Ratcliffe, B.C. 1996. The carrion beetles (Coleoptera: Silphidae) of Nebraska. Bulletin of the University of Nebraska State Museum 13:1-100.
Reut, M., B. Cowell & M.A. Pszczolkowski. 2010. Traps baited with isopropanol attract the American Carrion Beetle, Necrophila americana (L.) (Coleoptera: Silphidae). Coleopterists Bulletin 64:230-234.
Schwarz, H.H. & J.K. Muller. 1992. The dispersal behaviour of the phoretic mite Poecilochirus carabi (Mesostigmata, Parasitidae): adaptation to the breeding biology of its carrier Necrophorus vespilloides (Coleoptera, Silphidae). Oecologia 89:487-493.
Scott, M.P. 1994. Competition with flies promotes communal breeding in the burying beetle, Nicrophorus tomentosus. Behavioral Ecological Sociobiology 34:367-373.
Scott, M.P. 1998. The ecology and behavior of burying beetles. Annual Review of Entomology 43: 595-618.
Shubeck, P.P. 1983. Habitat preferences of carrion beetles in the Great Swamp National Wildlife Refuge, New Jersey (Coleoptera: Silphidae, Dermestidae, Nitidulidae, Histeridae, Scarabaeidae). Journal of the New York Entomological Society 91:333-341.
Shubeck, P.P., N.M. Downie, R.L. Wenzel & S.B. Peck. 1977. Species composition of carrion beetles in a mixed-oak forest. William L. Hutcheson Memorial Forest Bulletin 4:12-17.
Shubeck, P.P. & A.A. Schleppnik. 1984. Silphids attracted to carrion near St. Louis, Missouri (Coleoptera: Silphidae). Journal of the Kansas Entomolical Society 57:360-362.
Smith, R.J. & B. Heese. 1995. Carcass selection in a high altitude population of the burying beetle, Nicrophorus investigator (Silphidae). The Southwestern Naturalist 40:50-55.
Smith, R.J., A. Hines, S. Richmond, M. Merrick, A. Drew & R. Fargo. 2000. Altitudinal variation in body size and population density of Nicrophorus investigator (Coleoptera: Silphidae). Environmental Entomology 29:290-298.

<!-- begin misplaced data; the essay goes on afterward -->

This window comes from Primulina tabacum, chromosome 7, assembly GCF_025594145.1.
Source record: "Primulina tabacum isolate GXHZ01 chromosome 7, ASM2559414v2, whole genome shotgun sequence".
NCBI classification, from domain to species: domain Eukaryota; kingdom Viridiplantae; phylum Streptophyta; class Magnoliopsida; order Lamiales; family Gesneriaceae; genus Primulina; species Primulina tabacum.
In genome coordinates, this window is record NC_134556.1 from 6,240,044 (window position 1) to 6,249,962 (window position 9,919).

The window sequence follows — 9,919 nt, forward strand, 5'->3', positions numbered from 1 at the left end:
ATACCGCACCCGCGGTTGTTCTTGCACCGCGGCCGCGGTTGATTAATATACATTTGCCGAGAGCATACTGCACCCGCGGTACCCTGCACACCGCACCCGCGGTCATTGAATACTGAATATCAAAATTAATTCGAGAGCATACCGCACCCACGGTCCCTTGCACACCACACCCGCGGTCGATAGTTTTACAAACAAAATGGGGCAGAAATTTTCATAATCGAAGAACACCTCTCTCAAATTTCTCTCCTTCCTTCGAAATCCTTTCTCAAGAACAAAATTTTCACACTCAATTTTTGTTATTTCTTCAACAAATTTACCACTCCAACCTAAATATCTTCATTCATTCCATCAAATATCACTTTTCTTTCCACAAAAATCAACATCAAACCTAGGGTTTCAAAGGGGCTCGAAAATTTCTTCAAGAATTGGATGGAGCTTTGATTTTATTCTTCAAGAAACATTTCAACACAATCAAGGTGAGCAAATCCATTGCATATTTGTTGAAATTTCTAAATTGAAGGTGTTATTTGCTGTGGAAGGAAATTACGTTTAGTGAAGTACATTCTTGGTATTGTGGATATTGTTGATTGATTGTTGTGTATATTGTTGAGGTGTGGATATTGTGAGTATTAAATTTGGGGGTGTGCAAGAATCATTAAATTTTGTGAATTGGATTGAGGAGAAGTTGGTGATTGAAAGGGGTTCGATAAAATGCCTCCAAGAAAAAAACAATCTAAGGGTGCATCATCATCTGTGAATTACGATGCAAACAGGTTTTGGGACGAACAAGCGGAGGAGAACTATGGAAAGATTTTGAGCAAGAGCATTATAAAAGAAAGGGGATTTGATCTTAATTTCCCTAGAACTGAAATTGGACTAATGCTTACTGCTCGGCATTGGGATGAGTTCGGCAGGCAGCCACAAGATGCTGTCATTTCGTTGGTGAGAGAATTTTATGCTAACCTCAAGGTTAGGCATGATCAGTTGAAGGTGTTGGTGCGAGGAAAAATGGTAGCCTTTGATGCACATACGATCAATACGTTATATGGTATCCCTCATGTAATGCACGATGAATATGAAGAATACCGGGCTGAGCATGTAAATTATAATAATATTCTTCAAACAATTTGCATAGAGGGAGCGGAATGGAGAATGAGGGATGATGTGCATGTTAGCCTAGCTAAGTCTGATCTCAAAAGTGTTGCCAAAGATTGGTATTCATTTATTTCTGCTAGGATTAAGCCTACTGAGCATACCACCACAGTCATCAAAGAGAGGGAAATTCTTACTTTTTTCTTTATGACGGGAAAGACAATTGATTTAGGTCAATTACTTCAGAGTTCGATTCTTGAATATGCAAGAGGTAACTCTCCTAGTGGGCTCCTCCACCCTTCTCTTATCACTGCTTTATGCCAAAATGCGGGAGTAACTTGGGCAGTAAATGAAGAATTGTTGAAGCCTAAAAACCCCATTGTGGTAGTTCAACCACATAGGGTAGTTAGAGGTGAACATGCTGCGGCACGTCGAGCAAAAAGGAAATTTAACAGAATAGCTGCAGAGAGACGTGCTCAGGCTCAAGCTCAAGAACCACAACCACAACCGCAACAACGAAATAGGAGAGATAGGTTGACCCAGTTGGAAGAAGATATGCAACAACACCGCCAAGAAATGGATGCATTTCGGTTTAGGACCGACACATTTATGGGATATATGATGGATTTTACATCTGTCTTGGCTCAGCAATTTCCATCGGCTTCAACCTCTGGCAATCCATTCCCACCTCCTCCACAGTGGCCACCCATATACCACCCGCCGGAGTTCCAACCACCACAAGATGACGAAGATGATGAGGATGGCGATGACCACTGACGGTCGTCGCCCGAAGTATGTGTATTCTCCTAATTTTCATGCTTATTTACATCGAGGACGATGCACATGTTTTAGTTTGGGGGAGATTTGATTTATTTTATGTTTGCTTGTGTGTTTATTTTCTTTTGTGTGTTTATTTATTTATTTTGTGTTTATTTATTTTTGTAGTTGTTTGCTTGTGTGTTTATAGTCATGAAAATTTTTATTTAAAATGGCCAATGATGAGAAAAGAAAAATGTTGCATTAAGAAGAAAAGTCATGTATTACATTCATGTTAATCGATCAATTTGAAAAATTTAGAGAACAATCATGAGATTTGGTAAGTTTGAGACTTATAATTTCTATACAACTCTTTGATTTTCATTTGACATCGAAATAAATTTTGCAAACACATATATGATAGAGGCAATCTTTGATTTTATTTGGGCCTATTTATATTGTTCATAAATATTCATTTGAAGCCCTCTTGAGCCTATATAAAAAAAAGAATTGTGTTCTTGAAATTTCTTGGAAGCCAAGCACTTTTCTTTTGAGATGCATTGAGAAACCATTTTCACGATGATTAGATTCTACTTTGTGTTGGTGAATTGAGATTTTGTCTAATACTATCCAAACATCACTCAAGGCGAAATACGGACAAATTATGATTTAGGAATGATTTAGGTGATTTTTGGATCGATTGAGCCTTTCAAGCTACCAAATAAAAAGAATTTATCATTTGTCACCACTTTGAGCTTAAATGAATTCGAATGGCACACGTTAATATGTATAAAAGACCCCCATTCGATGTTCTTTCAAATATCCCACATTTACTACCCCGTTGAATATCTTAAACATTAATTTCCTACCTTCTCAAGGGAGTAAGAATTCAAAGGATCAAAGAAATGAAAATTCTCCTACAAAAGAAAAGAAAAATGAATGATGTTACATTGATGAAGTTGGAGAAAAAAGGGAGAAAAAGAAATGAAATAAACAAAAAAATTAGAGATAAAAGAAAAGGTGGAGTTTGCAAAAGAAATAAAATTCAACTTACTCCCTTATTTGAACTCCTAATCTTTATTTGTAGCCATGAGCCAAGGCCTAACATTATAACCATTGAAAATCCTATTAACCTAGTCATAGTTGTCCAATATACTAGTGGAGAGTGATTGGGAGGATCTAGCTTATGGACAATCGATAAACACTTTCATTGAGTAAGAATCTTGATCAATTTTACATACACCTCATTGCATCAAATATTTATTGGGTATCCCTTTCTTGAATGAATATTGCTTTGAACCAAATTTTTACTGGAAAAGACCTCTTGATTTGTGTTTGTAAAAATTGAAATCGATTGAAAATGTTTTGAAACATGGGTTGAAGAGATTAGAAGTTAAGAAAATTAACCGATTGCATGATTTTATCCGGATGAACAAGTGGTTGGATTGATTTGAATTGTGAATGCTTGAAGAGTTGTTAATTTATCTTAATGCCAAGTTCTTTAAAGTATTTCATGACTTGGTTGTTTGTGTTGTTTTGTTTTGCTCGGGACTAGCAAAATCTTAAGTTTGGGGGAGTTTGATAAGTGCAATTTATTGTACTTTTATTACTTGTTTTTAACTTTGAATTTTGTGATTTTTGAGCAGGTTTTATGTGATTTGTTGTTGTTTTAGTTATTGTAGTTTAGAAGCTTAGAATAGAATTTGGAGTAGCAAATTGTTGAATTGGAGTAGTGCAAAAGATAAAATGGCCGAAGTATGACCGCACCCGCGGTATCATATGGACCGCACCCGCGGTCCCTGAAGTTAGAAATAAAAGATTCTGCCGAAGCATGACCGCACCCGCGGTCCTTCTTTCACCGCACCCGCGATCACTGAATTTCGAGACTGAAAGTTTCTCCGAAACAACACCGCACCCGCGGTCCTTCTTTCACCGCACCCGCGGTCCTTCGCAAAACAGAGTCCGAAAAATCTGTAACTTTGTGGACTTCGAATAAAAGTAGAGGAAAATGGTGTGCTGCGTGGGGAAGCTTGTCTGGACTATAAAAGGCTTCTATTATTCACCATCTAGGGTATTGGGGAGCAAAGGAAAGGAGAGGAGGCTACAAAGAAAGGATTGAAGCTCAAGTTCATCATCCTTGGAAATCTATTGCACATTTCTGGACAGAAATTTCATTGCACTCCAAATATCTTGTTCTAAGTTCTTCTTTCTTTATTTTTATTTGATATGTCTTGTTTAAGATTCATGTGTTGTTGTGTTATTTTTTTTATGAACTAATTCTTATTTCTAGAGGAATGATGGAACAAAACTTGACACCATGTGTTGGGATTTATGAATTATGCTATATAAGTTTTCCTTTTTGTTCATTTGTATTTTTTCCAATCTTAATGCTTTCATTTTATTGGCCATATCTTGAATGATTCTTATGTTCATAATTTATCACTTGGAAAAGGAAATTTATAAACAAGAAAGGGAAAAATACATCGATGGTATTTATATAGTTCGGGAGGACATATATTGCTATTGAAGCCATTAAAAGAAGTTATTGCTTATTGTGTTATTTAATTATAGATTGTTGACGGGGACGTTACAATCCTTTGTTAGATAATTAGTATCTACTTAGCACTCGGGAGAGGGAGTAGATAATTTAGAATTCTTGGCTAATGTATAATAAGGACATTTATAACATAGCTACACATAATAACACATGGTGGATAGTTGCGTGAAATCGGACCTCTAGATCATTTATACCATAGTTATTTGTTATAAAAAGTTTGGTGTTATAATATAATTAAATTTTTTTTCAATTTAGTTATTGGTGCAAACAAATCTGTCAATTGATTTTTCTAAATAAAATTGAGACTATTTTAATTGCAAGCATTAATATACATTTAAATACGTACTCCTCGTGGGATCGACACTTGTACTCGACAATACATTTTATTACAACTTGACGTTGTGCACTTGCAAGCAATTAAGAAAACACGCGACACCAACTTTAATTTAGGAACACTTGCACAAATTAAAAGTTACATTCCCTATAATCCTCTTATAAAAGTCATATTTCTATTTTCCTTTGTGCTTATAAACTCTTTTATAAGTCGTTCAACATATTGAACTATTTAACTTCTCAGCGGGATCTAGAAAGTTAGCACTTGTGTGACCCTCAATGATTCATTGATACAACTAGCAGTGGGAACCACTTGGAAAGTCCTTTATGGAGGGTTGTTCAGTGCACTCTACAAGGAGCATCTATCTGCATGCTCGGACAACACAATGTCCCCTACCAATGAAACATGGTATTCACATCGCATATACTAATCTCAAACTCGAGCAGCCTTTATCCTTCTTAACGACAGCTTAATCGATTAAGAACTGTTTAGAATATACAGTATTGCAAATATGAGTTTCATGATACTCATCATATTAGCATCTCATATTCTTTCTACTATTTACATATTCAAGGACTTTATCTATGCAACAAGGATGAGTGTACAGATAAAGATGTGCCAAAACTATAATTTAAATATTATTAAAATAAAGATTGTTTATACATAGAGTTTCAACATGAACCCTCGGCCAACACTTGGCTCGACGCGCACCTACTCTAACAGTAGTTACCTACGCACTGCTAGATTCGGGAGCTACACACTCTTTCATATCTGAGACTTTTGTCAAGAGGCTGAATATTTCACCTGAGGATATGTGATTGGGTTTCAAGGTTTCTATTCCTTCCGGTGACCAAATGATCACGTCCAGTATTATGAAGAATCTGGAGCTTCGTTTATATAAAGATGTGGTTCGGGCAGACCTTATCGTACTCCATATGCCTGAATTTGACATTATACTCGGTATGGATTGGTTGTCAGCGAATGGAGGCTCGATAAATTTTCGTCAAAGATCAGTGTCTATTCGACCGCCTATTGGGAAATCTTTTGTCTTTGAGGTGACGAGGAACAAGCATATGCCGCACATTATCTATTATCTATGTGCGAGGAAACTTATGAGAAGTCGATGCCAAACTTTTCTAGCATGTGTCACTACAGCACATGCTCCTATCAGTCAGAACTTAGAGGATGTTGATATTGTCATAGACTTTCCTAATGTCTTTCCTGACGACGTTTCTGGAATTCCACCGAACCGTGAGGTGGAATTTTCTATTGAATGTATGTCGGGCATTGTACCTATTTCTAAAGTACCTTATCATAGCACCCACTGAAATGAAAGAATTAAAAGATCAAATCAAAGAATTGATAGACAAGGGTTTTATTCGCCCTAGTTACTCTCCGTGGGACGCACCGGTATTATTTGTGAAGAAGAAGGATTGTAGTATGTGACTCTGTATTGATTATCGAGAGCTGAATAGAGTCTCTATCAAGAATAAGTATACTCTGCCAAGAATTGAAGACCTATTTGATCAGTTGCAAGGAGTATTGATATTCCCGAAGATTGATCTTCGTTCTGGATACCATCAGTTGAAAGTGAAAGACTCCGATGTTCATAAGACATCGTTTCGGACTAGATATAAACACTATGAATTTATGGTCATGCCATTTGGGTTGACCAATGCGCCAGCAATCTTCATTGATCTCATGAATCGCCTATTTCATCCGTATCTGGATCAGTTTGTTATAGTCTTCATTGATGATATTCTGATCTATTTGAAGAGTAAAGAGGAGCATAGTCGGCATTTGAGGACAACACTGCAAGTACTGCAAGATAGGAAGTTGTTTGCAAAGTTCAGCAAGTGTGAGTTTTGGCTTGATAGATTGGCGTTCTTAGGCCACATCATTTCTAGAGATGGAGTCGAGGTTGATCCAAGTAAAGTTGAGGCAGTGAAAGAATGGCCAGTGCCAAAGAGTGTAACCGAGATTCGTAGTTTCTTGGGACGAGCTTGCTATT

Smith, R.J. & M.J. Merrick. 2001. Resource availability and population dynamics of Nicrophorus investigator, an obligate carrion breeder. Ecological Entomology 26:173-180.
Springett, B.P. 1968. Aspects of the relationship between burying beetles, Necrophorus spp. and the mite, Poecilochirus necrophori Vitz. Journal of Animal Ecology 37:417-424.
Tabor, K.L., C.C. Brewster & R.D. Fell. 2004. Analysis of the successional patterns of insects on carrion in southwest Virginia. Journal of Medical Entomology 41:785-795.
Trumbo, S.T. 1990. Interference competition among burying beetles (Silphidae: Nicrophorus). Ecological Entomology 15:347-355.
Watson, E.J. & C.E. Carlton. 2005. Insect succession and decomposition of wildlife carcasses during fall and winter in Louisiana. Journal of Medical Entomology 42:193-203.
Werner, S.M. & K.F. Raffa. 2003. Seasonal activity of adult, ground-occurring beetles (Coleoptera) in forests of northeastern Wisconsin and the Upper Peninsula of Michigan. Amercian Midland Naturalist 149:121-133.
Wilson, D.S. 1983. The effect of population structure on the evolution of mutualism: a field test involving burying beetles and their phoretic mites. American Naturalist 121:851-870.
Manuscript received 30 December 2015, revised 29 March 2016.
Charity G. Owings (1) and Christine J. Picard: Department of Biology, Indiana University Purdue University, Indianapolis, IN 46202 USA
(1) Corresponding author: Charity G. Owings, 317-274-6520, email@example.com.
Please note: Some tables or figures were omitted from this article.
|Printer friendly Cite/link Email Feedback|
|Author:||Owings, Charity G.; Picard, Christine J.|
|Publication:||Proceedings of the Indiana Academy of Science|
|Date:||Jun 27, 2016|
|Previous Article:||The vascular flora and plant communities of Holthouse Woods Nature Preserve in Wayne County, Indiana.|
|Next Article:||130th Annual Academy Meeting: Presidential Plenary Address by Arden L. Bement Jr. "Connective Pathways in Science".|